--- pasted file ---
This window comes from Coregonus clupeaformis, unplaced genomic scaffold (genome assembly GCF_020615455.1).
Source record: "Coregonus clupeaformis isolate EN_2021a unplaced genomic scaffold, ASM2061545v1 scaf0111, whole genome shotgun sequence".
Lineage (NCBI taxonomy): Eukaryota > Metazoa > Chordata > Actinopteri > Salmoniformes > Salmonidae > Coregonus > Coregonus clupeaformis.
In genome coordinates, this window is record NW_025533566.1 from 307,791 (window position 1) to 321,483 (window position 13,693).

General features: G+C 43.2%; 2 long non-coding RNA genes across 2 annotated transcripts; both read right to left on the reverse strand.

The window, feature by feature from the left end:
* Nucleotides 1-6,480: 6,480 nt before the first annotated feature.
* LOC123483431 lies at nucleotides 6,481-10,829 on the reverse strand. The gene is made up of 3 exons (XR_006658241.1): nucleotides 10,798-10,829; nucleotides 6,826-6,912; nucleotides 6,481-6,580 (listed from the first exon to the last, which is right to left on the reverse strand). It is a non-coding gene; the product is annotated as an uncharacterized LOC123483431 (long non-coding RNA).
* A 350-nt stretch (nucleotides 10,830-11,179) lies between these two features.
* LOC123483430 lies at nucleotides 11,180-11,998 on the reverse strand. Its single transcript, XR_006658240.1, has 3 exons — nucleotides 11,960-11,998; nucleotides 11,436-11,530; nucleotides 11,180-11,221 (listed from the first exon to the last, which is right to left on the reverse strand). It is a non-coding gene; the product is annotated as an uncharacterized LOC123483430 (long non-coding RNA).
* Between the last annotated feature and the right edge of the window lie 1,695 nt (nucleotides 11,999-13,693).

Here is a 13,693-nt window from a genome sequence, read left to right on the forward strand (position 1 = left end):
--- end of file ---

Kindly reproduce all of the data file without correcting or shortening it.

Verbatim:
This window comes from Coregonus clupeaformis, unplaced genomic scaffold (genome assembly GCF_020615455.1).
Source record: "Coregonus clupeaformis isolate EN_2021a unplaced genomic scaffold, ASM2061545v1 scaf0111, whole genome shotgun sequence".
Lineage (NCBI taxonomy): Eukaryota > Metazoa > Chordata > Actinopteri > Salmoniformes > Salmonidae > Coregonus > Coregonus clupeaformis.
In genome coordinates, this window is record NW_025533566.1 from 307,791 (window position 1) to 321,483 (window position 13,693).

General features: G+C 43.2%; 2 long non-coding RNA genes across 2 annotated transcripts; both read right to left on the reverse strand.

The window, feature by feature from the left end:
* Nucleotides 1-6,480: 6,480 nt before the first annotated feature.
* LOC123483431 lies at nucleotides 6,481-10,829 on the reverse strand. The gene is made up of 3 exons (XR_006658241.1): nucleotides 10,798-10,829; nucleotides 6,826-6,912; nucleotides 6,481-6,580 (listed from the first exon to the last, which is right to left on the reverse strand). It is a non-coding gene; the product is annotated as an uncharacterized LOC123483431 (long non-coding RNA).
* A 350-nt stretch (nucleotides 10,830-11,179) lies between these two features.
* LOC123483430 lies at nucleotides 11,180-11,998 on the reverse strand. Its single transcript, XR_006658240.1, has 3 exons — nucleotides 11,960-11,998; nucleotides 11,436-11,530; nucleotides 11,180-11,221 (listed from the first exon to the last, which is right to left on the reverse strand). It is a non-coding gene; the product is annotated as an uncharacterized LOC123483430 (long non-coding RNA).
* Between the last annotated feature and the right edge of the window lie 1,695 nt (nucleotides 11,999-13,693).

Here is a 13,693-nt window from a genome sequence, read left to right on the forward strand (position 1 = left end):